Kidnapped and imprisoned on a remote and lonely Scottish island the story of Rachel Chiesley, or Lady Grange (1679–1745) as she was known is a remarkable one. It takes us back to the dangerous period of the Jacobite risings when those that sought the restoration of the Stuart monarchs to the throne took arms against the British government on a number of occasions between 1688 and 1746. A cause to which the Gaelic-speaking Scottish Highland clans were linked and one whose defeat resulted in misery, persecution and would ultimately have a devastating impact upon Gaelic culture and clan society in the Highlands of Scotland.
Rachel Chiesley was one of ten children born to John Chiesley and Margaret Nicholson. Her father was convicted and hanged for the murder of George Lockhart, Lord President of the Court of Session, who was murdered in Edinburgh on 31 March 1689. Rachel Chiesley was described as very beautiful and in about 1707 married James Erskine (1679 – 20 January 1754), who took the title Lord Grange and was the younger son of Charles Erskine, Earl of Mar. Her husband was a lawyer, who became Lord Justice Clerk in 1710. The marriage produced nine children but then descended into trouble, partly it seems due to his infidelity. The bad relationship that developed between them eventually became public knowledge and led to the remarkable events that saw her abduction and banishment to the remote Scottish islands where she would end her days.
It is thought by many that the kidnapping and incarceration of Lady Grange was linked to the bitter separation that had taken place from her husband. Lady Grange produced letters that she claimed were evidence of his Jacobite sympathies and could have proven his involvement in plots seen as treason against the Hanoverian government in London. The situation of such accusations would have proven dangerous for him. His brother, John Erskine, Earl of Mar (1675 - May 1732) had been exiled for his support for the Jacobites after the Battle of Sherramuir in 1715. It was also said that Lady Grange had a strong and outspoken character who was angry at her husband’s infidelity. Perhaps 18th-century attitudes to women and her willingness to speak out and fight for her rights played a part in her demise.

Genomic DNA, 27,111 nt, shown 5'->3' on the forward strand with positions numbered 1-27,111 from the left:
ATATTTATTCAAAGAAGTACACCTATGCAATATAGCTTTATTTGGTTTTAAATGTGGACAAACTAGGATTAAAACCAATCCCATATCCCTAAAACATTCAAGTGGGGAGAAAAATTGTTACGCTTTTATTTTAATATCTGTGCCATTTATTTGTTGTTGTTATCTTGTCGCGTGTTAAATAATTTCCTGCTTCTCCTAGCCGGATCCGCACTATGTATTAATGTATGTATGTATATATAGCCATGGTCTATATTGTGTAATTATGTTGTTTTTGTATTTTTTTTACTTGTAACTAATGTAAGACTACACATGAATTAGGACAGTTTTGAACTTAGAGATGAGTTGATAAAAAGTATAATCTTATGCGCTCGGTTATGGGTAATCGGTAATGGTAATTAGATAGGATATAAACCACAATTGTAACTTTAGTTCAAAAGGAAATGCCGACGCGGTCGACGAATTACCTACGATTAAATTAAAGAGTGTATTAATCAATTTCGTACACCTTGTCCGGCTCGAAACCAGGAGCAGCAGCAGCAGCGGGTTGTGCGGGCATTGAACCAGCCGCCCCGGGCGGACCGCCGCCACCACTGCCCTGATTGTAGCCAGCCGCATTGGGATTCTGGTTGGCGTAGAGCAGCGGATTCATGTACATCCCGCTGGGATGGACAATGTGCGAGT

On the night of 22 January 1732 a number of Highlander’s abducted Lady Grange from her Edinburgh home at the instigation of her husband. Lady Grange was taken to the island of Heskeir (Scottish Gaelic: Eilean Heisgeir) part of an island group west of North Uist in the Outer Hebrides of Scotland. After two years she was moved to St Kilda (Scottish Gaelic: Hiort) an isolated archipelago and the westernmost islands of the Outer Hebrides. Here she stayed on Hirta (Scottish Gaelic: Hiort) which is the largest of that island group. She lived in a cleit, a primitive hut made from dry stone walls with stone roof slabs capped with turf. Lady Grange was thought to have been moved from St Kilda in 1740, but not before she had written two letters that were smuggled out and relayed her story of kidnap and imprisonment.
Lady Grange eventually ended up in Skye ( Scottish Gaelic: An t-Eilean Sgitheanach or Eilean a' Cheò) where she would die on 12 May 1745. Trumpan churchyard on Skye is the burial ground of Rachel Chiesley, Lady Grange. Here ends the story of the Prisoner of St Kilda whose husband had her kidnapped and incarcerated on various Hebridean islands for nearly ten years. Where she lived a solitary life amongst the Gaelic speaking community and is said to have walked by the sea lamenting her loss of freedom and enforced isolation. However, her story lives on in speculations about the motives for her abduction, as well as in literature and the arts that has inspired poetry, plays and a novel. Scottish poet and translator Edwin George Morgan (27 April 1920 – 17 August 2010) wrote this poem 'Lady Grange on St Kilda' from Sonnets from Scotland 1984:
They say I'm mad, but who would not be mad
on Hirta, when the winter raves along
the bay and howls through my stone hut, so strong
they thought I was and so I am, so bad
they thought I was and beat me black and blue
and banished me, my mouth of bloody teeth
and banished me to live and cry beneath
the shriek of sea-birds, and eight children too
we had, my lord, though I know what you are,
sleekit Jacobite, showed you up, you bitch,
and screamed outside your close at Niddry's Wynd,
until you set your men on me, and far
I went from every friend and solace, which
was cruel, out of mind, out of my mind.